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Harry Potter and the weekend in Edinburgh

Like any Potterhead, when I was told I was going to be in Edinburgh for a weekend I started planning an itinerary of all the Harry Potter related places I wanted to visit. I was a little unsure about how much I was going to be allowed to see as I went to Edinburgh with my mum, someone who has never read all the books. However, I was indulged. Here is a list of all the places I saw and would recommend to anybody who, like me, won’t be able to stop grinning while simply stood outside The Elephant House cafe.

  • The Elephant House Cafe – Probably one of the best-known haunts of Harry Potter fans the world over; this cafe prides itself on being ‘the birthplace of Harry Potter’. As the name suggests, every available surface is home to an elephant or two, but it was the signed copy of The Philosophers stone and the apparently candid photos of a younger Rowling writing away that had me giddy. If you can, I would recommend sitting in the back room, by a window, overlooking Edinburgh Castle. A word of advice: go for the experience and its connections, not the food …
  • Edinburgh Castle – The day we went to the castle it was, predictably, raining. The weather and the fact that cobbles and wheelchairs do not mix meant that I wasn’t able to take in the dramaticism of it as much as I had hoped. Equally, English castles, I think, tend to be bigger than Scottish ones; maybe I’ve been spoilt.  The view from below the castle, however, is fantastic. It is very impressive and a little intimidating. It’s easy to see how it could inspire a fantastical setting. It is almost impossible not to see the castle when in Edinburgh but I would definitely recommend taking a moment to really absorb the majesty of the view.
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  • Edinburgh city chambers -An entirely serendipitous discovery, the grounds of the Edinburgh city chambers are home to the handprints of the Edinburgh Award winners. J.K. Rowling has been presented with this award twice.  I hadn’t realised quite how much I admired and was a fan of, J.K. Rowling before seeing this commemoration of her achievement.
  • Greyfriars churchyard – Maybe most famous for the story of Greyfriars Bobby, this churchyard also provided a wealth of inspiration for the characters now synonymous with Harry Potter. From McGonagall to Tom Riddell many of the characters started as living and breathing people who have now become immortalised in the written word. Unfortunately, we didn’t have time to go into the churchyard, and I also find it a little strange that someone’s grave has become a tourist destinationI, but it was exciting to think of J.K wandering about testing their names against her characters as she went.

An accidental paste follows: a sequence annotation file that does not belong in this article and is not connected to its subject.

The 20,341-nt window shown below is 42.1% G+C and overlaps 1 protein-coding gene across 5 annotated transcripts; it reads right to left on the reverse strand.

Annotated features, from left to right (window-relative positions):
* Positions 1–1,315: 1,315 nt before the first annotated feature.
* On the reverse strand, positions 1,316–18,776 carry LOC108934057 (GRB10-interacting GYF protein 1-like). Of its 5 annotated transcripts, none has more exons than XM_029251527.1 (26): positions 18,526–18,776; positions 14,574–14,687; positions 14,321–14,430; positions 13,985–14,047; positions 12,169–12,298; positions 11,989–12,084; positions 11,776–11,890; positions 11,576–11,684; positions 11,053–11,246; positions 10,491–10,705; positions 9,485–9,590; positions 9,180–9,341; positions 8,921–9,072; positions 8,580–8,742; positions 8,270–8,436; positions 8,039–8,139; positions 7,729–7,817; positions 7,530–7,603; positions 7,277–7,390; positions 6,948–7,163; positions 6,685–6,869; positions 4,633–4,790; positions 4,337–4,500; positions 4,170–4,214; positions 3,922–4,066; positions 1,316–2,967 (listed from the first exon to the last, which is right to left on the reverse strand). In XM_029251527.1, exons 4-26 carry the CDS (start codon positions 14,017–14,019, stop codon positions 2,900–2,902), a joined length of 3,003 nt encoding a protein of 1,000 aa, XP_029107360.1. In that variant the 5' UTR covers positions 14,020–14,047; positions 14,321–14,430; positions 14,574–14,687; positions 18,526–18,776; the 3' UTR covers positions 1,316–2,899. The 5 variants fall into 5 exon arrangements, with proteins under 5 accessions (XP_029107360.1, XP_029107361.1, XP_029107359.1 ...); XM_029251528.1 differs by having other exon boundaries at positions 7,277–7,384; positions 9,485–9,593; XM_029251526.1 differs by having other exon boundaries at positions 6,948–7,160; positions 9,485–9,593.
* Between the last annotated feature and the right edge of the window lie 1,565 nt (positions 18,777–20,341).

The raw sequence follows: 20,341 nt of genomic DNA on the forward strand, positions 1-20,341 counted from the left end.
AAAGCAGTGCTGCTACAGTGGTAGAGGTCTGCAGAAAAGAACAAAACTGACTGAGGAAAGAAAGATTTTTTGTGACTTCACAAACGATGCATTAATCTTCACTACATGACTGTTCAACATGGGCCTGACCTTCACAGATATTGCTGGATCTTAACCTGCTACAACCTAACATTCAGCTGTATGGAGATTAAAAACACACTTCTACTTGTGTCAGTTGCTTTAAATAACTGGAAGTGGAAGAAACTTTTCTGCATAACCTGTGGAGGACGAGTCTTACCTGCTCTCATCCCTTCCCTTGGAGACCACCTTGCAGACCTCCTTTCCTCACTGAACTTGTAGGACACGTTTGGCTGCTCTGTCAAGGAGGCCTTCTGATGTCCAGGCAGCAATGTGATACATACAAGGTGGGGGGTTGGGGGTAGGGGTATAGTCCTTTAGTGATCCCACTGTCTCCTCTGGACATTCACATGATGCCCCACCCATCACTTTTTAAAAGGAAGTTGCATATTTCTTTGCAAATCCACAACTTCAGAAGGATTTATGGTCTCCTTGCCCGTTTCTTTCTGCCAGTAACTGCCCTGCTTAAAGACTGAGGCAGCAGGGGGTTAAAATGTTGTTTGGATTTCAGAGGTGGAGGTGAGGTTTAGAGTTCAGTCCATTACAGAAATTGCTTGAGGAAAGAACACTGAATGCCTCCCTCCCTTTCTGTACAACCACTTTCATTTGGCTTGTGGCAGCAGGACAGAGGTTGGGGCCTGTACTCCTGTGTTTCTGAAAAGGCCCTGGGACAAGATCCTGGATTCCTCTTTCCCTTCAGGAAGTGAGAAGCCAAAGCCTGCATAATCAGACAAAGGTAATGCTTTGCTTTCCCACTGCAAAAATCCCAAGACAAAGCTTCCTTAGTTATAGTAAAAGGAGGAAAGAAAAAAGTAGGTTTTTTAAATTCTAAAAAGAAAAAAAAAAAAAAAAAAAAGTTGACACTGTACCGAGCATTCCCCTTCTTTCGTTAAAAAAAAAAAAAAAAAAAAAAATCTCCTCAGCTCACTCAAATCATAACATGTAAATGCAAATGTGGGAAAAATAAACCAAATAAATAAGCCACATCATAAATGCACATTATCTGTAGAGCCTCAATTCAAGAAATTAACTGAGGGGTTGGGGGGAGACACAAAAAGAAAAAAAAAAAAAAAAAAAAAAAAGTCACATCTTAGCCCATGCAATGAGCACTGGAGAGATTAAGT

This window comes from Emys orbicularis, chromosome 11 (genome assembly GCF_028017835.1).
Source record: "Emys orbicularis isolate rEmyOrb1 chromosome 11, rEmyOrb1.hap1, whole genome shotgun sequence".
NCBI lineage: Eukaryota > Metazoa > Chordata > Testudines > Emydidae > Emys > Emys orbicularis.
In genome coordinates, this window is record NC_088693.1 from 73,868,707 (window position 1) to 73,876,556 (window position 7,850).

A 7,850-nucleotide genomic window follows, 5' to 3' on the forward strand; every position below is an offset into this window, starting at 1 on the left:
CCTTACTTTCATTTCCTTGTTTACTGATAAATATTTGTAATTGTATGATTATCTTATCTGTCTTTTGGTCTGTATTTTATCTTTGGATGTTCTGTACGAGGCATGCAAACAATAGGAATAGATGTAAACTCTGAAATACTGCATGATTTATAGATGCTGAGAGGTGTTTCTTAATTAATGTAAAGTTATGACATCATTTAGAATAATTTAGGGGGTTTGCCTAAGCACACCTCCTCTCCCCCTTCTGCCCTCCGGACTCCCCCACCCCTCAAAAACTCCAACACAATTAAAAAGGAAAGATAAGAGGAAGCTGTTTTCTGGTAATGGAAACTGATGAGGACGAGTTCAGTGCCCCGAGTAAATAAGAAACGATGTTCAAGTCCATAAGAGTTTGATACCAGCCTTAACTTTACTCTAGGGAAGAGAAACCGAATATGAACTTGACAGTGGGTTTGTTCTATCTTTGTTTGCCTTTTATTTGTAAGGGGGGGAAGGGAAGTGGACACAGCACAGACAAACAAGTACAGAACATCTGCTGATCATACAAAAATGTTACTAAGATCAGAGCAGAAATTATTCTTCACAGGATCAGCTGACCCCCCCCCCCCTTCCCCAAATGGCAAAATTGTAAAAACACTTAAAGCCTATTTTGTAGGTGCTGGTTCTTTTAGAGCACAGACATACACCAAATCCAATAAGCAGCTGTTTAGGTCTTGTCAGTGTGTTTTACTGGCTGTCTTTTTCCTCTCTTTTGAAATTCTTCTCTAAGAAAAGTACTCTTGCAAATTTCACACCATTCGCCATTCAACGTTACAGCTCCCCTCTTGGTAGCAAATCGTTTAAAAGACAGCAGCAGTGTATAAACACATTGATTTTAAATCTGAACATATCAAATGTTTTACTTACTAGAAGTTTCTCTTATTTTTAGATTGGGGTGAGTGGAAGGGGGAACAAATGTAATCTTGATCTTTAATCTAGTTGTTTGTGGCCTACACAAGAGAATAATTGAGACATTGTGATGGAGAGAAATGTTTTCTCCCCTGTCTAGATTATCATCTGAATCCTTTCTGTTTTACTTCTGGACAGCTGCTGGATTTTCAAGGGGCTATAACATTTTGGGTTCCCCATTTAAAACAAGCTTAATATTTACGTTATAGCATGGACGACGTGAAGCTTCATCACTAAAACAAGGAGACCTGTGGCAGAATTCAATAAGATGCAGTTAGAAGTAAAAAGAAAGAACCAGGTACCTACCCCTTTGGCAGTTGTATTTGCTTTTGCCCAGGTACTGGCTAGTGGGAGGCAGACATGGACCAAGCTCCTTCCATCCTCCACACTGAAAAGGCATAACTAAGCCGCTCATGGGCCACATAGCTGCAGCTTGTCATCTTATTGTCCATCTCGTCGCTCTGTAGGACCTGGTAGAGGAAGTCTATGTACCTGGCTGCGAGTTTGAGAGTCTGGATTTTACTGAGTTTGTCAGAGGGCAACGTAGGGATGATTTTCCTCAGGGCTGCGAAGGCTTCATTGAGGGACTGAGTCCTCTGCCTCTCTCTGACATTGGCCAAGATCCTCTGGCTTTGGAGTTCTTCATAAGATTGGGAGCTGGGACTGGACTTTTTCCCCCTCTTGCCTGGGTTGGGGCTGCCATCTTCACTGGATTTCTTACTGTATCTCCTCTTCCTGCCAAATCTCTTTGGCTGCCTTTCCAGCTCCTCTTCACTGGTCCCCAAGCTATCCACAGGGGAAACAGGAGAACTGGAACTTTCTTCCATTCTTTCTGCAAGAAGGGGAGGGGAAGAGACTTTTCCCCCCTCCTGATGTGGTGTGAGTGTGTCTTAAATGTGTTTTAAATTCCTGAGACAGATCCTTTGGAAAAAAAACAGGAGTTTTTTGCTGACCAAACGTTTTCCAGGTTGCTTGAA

• Maggie Dickson’s pub – Our gorgeous hotel was located almost directly opposite this history-laden pub on the other side of the Grassmarket. Possibly better known as half hangeth Maggie, Dickinson was to be put to death by hanging for the suspected murder of her premature baby. Whether she did commit the crime or not, I am not sure, but when her time was due to come to an end, the mechanism broke, and she lived. 40 years later she died of natural causes having birthed more children during her lifetime. If this tale reminds you of another, admittedly fantastical, failed execution, you’d be right. Nearly Headless Nick is Rowling’s interpretation of the tale of Half Hangeth Maggie.
  • Although not located in Edinburgh, I would urge any Harry Potter fan to take a trip to Fort William and ride the Jacobite steam train. Deemed to be ‘the greatest railway journey in the world’, the route and the train itself are both beautiful (which kept my parents happy) but what made me almost explode with excitement and joy is its path over the Glenfinnan Viaduct. Forgetting that it is also a fantastic feat of engineering, the viaduct has made an appearance in four of the Harry Potter films; the most recognisable appearance being in The Chamber of Secrets as Harry and Ron struggle to control the Ford Anglia. Continuing its journey the train also passes a number of different Crannogs,  One of which was used in the sixth film as Dumbledore’s finally resting place. Although difficult to identify which crannog it was specifically it was easy to see why they had been chosen – so dramatic, so atmospheric, so … perfect – and it was still very exciting.

So, that’s everywhere I managed to get to during our two days in Edinburgh! Even without all the Harry Potter hype, Edinburgh is amazing; so vibrant, pretty and friendly. It’s a city I would recommend to anyone! Also, it is worth mentioning that it isn’t just Harry Potter that has roots in Edinburgh – it’s a literary lovers paradise!

I made a previous post about Scotland and how accessible I found it, find it here.


12 thoughts on “Harry Potter and the weekend in Edinburgh Leave a comment

  1. Oh my goodness! I’ve never been to Edinburgh but I will be planning a trip now for sure…I never knew there were so many HP connections up there (aside from JK’s cafe, obviously), and I’d love to see that viaduct. I can imagine it’s a bookworm paradise from everything I’ve heard so far!

    Liked by 1 person

  2. Wow! Edinburgh has been on my wishlist for quite some time, but now that I see this post I want to go even more! I’m from the US but have been living in Europe for 5 years now. This summer I took my first trip to the UK (Liverpool) and I can’t wait to go back. Looks like Edinburgh might be my next stop! 🙂

    Liked by 1 person

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